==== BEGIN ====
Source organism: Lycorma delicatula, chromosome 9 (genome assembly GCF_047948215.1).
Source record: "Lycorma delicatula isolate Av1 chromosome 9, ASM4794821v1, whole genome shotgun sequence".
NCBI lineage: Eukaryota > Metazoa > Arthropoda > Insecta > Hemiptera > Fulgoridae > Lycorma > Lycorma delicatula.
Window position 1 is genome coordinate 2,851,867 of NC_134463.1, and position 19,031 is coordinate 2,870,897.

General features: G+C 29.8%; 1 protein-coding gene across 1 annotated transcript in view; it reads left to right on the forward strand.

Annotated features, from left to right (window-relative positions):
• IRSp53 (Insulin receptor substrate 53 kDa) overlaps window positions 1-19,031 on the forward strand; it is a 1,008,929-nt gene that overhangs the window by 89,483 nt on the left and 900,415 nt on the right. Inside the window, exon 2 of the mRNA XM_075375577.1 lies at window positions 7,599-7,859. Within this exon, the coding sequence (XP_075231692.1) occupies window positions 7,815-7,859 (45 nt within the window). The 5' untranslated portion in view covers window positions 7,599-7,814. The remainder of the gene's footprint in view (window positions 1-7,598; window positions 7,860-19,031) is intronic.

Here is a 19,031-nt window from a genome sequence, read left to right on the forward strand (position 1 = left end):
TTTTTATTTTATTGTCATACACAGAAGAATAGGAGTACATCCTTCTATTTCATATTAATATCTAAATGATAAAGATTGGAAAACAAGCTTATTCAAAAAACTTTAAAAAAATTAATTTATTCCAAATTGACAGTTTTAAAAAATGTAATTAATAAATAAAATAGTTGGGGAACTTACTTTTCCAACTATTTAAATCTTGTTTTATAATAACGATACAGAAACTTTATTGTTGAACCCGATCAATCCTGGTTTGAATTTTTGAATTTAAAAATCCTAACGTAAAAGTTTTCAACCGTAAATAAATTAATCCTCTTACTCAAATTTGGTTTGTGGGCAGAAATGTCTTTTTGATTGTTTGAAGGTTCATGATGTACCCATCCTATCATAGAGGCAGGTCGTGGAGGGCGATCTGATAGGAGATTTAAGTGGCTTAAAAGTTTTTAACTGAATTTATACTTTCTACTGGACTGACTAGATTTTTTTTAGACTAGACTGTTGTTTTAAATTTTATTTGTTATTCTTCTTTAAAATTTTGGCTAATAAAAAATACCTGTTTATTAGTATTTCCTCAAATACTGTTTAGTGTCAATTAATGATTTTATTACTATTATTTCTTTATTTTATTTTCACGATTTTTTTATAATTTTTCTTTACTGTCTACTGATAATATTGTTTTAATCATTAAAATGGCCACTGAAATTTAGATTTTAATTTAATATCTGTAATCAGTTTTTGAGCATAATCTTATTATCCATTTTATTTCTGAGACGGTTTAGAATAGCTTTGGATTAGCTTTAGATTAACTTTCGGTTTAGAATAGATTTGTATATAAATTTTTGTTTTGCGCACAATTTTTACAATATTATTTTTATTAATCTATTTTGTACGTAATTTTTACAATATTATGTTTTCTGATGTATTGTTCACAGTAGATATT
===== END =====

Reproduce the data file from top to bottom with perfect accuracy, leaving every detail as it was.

Source organism: Lycorma delicatula, chromosome 9 (genome assembly GCF_047948215.1).
Source record: "Lycorma delicatula isolate Av1 chromosome 9, ASM4794821v1, whole genome shotgun sequence".
NCBI lineage: Eukaryota > Metazoa > Arthropoda > Insecta > Hemiptera > Fulgoridae > Lycorma > Lycorma delicatula.
Window position 1 is genome coordinate 2,851,867 of NC_134463.1, and position 19,031 is coordinate 2,870,897.

General features: G+C 29.8%; 1 protein-coding gene across 1 annotated transcript in view; it reads left to right on the forward strand.

Annotated features, from left to right (window-relative positions):
• IRSp53 (Insulin receptor substrate 53 kDa) overlaps window positions 1-19,031 on the forward strand; it is a 1,008,929-nt gene that overhangs the window by 89,483 nt on the left and 900,415 nt on the right. Inside the window, exon 2 of the mRNA XM_075375577.1 lies at window positions 7,599-7,859. Within this exon, the coding sequence (XP_075231692.1) occupies window positions 7,815-7,859 (45 nt within the window). The 5' untranslated portion in view covers window positions 7,599-7,814. The remainder of the gene's footprint in view (window positions 1-7,598; window positions 7,860-19,031) is intronic.

Here is a 19,031-nt window from a genome sequence, read left to right on the forward strand (position 1 = left end):
TTTTTATTTTATTGTCATACACAGAAGAATAGGAGTACATCCTTCTATTTCATATTAATATCTAAATGATAAAGATTGGAAAACAAGCTTATTCAAAAAACTTTAAAAAAATTAATTTATTCCAAATTGACAGTTTTAAAAAATGTAATTAATAAATAAAATAGTTGGGGAACTTACTTTTCCAACTATTTAAATCTTGTTTTATAATAACGATACAGAAACTTTATTGTTGAACCCGATCAATCCTGGTTTGAATTTTTGAATTTAAAAATCCTAACGTAAAAGTTTTCAACCGTAAATAAATTAATCCTCTTACTCAAATTTGGTTTGTGGGCAGAAATGTCTTTTTGATTGTTTGAAGGTTCATGATGTACCCATCCTATCATAGAGGCAGGTCGTGGAGGGCGATCTGATAGGAGATTTAAGTGGCTTAAAAGTTTTTAACTGAATTTATACTTTCTACTGGACTGACTAGATTTTTTTTAGACTAGACTGTTGTTTTAAATTTTATTTGTTATTCTTCTTTAAAATTTTGGCTAATAAAAAATACCTGTTTATTAGTATTTCCTCAAATACTGTTTAGTGTCAATTAATGATTTTATTACTATTATTTCTTTATTTTATTTTCACGATTTTTTTATAATTTTTCTTTACTGTCTACTGATAATATTGTTTTAATCATTAAAATGGCCACTGAAATTTAGATTTTAATTTAATATCTGTAATCAGTTTTTGAGCATAATCTTATTATCCATTTTATTTCTGAGACGGTTTAGAATAGCTTTGGATTAGCTTTAGATTAACTTTCGGTTTAGAATAGATTTGTATATAAATTTTTGTTTTGCGCACAATTTTTACAATATTATTTTTATTAATCTATTTTGTACGTAATTTTTACAATATTATGTTTTCTGATGTATTGTTCACAGTAGATATT